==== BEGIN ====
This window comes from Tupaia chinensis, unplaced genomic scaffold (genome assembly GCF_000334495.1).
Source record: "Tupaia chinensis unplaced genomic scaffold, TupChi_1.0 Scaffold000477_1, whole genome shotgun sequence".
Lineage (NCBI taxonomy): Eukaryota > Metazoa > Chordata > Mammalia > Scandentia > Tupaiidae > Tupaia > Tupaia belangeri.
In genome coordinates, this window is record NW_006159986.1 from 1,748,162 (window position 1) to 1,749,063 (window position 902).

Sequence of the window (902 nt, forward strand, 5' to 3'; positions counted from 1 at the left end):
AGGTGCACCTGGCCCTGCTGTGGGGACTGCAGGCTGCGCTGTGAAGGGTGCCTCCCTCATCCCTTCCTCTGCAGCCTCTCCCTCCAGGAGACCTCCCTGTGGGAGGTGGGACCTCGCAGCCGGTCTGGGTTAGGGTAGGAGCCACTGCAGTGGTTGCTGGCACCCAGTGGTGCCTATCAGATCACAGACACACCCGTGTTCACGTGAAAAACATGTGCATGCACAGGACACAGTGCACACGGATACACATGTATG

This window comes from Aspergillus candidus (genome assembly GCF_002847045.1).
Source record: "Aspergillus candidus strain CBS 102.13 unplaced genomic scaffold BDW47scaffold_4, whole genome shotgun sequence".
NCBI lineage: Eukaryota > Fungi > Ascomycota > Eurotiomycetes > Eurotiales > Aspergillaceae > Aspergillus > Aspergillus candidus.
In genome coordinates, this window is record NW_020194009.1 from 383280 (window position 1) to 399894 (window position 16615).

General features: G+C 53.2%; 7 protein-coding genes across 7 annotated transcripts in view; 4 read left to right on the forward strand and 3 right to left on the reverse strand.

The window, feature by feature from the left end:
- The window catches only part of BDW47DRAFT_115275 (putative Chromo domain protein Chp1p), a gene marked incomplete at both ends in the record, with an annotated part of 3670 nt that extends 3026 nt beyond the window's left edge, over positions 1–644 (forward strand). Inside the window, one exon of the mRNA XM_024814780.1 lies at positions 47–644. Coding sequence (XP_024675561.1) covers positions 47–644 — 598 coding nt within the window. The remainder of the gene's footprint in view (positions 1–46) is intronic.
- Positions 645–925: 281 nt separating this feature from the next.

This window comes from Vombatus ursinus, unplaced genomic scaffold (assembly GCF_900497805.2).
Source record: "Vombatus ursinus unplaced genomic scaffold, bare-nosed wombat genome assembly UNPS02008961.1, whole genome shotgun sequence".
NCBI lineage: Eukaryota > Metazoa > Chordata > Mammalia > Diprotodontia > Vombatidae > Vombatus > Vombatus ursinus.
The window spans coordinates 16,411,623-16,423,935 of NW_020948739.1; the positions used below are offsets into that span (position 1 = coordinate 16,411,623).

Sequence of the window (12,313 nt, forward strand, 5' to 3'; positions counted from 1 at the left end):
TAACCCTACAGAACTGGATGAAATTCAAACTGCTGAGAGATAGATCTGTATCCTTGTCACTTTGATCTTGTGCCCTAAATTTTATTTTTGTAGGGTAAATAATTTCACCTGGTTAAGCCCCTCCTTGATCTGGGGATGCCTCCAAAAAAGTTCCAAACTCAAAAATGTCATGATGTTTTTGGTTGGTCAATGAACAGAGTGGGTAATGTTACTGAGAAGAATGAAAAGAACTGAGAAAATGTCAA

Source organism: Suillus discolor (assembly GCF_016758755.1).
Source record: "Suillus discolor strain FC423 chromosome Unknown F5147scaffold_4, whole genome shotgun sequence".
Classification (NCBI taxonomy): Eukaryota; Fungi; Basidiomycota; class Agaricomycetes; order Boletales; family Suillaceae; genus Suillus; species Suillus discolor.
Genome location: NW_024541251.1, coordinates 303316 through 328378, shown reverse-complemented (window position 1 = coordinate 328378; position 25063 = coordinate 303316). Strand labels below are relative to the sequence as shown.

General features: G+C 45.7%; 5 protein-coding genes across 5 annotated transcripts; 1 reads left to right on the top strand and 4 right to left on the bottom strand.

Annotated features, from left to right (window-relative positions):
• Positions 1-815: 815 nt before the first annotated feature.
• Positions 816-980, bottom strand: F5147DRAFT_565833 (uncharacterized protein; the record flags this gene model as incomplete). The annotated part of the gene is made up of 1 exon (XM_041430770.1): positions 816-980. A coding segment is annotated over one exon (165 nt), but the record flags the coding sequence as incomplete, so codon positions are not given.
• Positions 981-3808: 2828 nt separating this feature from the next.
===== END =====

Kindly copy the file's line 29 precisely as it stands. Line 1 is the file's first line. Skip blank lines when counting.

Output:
• Positions 981-3808: 2828 nt separating this feature from the next.